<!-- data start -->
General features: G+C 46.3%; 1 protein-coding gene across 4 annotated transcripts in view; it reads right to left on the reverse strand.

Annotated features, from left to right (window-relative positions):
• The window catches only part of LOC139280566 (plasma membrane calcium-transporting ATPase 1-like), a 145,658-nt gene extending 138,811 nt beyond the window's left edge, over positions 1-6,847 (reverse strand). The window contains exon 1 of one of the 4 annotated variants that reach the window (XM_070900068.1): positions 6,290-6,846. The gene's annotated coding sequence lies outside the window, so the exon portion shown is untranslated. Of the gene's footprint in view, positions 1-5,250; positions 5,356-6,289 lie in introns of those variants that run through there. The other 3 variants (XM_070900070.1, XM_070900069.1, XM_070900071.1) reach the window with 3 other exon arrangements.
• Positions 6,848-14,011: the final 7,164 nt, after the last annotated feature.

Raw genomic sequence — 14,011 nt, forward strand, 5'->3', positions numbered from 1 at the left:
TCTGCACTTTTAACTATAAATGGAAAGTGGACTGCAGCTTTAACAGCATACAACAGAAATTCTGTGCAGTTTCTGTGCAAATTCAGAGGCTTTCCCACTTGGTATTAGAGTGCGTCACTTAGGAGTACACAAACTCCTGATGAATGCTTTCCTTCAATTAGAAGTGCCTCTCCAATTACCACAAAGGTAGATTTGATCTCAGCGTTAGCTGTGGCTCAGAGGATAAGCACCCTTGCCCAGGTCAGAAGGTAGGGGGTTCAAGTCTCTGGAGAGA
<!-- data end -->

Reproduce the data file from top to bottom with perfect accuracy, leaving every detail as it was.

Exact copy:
General features: G+C 46.3%; 1 protein-coding gene across 4 annotated transcripts in view; it reads right to left on the reverse strand.

Annotated features, from left to right (window-relative positions):
• The window catches only part of LOC139280566 (plasma membrane calcium-transporting ATPase 1-like), a 145,658-nt gene extending 138,811 nt beyond the window's left edge, over positions 1-6,847 (reverse strand). The window contains exon 1 of one of the 4 annotated variants that reach the window (XM_070900068.1): positions 6,290-6,846. The gene's annotated coding sequence lies outside the window, so the exon portion shown is untranslated. Of the gene's footprint in view, positions 1-5,250; positions 5,356-6,289 lie in introns of those variants that run through there. The other 3 variants (XM_070900070.1, XM_070900069.1, XM_070900071.1) reach the window with 3 other exon arrangements.
• Positions 6,848-14,011: the final 7,164 nt, after the last annotated feature.

Raw genomic sequence — 14,011 nt, forward strand, 5'->3', positions numbered from 1 at the left:
TCTGCACTTTTAACTATAAATGGAAAGTGGACTGCAGCTTTAACAGCATACAACAGAAATTCTGTGCAGTTTCTGTGCAAATTCAGAGGCTTTCCCACTTGGTATTAGAGTGCGTCACTTAGGAGTACACAAACTCCTGATGAATGCTTTCCTTCAATTAGAAGTGCCTCTCCAATTACCACAAAGGTAGATTTGATCTCAGCGTTAGCTGTGGCTCAGAGGATAAGCACCCTTGCCCAGGTCAGAAGGTAGGGGGTTCAAGTCTCTGGAGAGA